Document Type

Brief Communication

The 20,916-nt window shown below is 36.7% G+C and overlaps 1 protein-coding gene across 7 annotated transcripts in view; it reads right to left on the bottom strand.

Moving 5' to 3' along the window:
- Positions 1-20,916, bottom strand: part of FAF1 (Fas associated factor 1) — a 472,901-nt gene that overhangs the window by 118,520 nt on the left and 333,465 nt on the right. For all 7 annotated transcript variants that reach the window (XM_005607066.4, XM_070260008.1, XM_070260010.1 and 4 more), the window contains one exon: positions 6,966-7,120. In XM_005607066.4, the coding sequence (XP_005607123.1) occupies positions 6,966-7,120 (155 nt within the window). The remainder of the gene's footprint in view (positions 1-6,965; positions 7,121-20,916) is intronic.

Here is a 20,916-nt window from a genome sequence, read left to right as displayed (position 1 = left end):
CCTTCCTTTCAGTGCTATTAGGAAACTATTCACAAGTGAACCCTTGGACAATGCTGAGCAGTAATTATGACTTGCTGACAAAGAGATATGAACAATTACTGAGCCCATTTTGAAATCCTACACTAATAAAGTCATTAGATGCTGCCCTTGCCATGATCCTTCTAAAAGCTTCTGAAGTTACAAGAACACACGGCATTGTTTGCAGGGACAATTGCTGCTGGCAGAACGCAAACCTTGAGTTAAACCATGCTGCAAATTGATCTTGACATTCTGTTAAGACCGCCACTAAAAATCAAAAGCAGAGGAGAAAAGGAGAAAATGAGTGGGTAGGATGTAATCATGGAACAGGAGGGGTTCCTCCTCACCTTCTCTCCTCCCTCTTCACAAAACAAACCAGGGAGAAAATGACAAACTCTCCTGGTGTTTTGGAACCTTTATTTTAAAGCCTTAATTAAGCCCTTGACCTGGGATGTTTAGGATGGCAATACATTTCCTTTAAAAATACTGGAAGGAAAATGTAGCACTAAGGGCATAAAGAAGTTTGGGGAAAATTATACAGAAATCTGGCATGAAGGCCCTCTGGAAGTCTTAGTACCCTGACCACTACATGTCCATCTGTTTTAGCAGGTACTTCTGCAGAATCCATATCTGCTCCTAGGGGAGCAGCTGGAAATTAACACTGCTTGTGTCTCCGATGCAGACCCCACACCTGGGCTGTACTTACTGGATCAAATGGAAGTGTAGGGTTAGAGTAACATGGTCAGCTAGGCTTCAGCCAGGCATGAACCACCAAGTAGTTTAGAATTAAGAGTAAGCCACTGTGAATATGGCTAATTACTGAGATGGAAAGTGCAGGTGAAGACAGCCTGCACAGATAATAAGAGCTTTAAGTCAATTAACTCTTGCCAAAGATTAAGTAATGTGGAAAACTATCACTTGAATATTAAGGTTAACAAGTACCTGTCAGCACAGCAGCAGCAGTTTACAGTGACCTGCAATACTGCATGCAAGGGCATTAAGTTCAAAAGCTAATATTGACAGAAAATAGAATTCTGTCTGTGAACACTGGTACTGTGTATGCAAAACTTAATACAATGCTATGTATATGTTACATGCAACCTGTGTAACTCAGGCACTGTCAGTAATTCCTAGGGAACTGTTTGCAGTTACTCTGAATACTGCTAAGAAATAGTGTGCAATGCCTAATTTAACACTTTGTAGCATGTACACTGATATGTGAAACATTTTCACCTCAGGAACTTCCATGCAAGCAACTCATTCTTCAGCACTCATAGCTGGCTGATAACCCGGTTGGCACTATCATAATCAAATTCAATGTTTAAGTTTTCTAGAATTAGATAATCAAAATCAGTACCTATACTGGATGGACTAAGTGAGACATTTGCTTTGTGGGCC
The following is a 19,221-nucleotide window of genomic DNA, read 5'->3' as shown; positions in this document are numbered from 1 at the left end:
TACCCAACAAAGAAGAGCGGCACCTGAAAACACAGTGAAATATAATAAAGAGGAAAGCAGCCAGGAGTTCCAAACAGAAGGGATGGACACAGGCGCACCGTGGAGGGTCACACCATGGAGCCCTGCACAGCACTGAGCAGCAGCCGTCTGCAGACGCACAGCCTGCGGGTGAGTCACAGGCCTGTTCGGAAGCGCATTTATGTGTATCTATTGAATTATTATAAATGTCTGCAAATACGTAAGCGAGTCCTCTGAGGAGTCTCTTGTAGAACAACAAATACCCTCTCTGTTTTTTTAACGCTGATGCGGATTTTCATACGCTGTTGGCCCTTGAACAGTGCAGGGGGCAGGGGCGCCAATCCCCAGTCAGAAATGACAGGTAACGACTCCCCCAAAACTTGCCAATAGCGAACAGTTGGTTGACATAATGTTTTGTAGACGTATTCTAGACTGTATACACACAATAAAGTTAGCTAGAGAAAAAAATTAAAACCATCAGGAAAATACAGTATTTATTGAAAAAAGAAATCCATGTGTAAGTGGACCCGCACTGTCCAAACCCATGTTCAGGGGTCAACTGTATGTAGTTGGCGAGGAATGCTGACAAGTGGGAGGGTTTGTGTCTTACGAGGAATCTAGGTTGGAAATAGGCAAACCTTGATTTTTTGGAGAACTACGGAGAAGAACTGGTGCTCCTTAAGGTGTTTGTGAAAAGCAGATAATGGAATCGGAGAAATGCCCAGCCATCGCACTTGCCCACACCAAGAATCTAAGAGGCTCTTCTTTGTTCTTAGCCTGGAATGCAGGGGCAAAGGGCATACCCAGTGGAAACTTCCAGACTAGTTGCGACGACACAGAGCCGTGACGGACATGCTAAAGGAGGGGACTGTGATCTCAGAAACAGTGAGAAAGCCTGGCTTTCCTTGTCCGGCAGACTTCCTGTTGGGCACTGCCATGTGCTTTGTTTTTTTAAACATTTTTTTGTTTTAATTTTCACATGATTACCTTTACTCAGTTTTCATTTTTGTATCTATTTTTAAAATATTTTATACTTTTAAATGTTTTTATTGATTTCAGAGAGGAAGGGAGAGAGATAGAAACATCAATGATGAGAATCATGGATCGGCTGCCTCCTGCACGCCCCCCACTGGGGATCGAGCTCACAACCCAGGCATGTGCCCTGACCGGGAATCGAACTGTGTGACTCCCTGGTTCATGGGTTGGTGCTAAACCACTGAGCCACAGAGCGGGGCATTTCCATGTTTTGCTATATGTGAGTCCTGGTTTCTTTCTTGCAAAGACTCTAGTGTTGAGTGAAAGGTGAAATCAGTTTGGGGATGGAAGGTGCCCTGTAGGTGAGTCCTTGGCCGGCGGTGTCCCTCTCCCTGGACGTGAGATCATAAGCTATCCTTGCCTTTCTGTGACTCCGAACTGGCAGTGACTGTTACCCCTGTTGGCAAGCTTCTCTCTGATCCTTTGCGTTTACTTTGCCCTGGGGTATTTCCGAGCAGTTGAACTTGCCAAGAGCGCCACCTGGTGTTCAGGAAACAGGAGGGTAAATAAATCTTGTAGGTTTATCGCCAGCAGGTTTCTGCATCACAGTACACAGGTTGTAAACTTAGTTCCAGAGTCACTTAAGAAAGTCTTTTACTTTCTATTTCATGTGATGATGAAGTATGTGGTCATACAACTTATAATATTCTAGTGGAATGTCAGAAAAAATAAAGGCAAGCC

The joint distributions of phenotypes from the apolipoprotein E gene (APOE) and from a closely linked restriction site polymorphism at the apolipoprotein C l locus {APOCl) were studied in population samples from Portugal and Sao Tome e Principe (Gulf of Guinea), a former Portuguese colony that was originally populated by slaves imported from the African mainland. The frequencies of the APOE alleles (*2, *3, and *4) in Portugal and Sao Tome fitted the ranges of variation generally observed in European and African populations, respectively. Haplotype analysis showed that in both populations the strength of linkage disequilibrium was highest for the APOE*2 allele and lowest for the APOE*4 allele, suggesting that the origin of the APOE alleles followed a 4 —> 3 —> 2 pathway and thus providing independent confirmation of the results from sequence homology studies with nonhuman primates. In accordance with global trends in the distribution of human genetic variation, the European sample from Portugal presented more intense linkage disequilibrium between APOE and APOCl than the African sample from Sao Tome where, despite the short 4-kb distance that separates the 2 loci, the level of association between the APOCl alleles and APOE*4 was nonsignificant.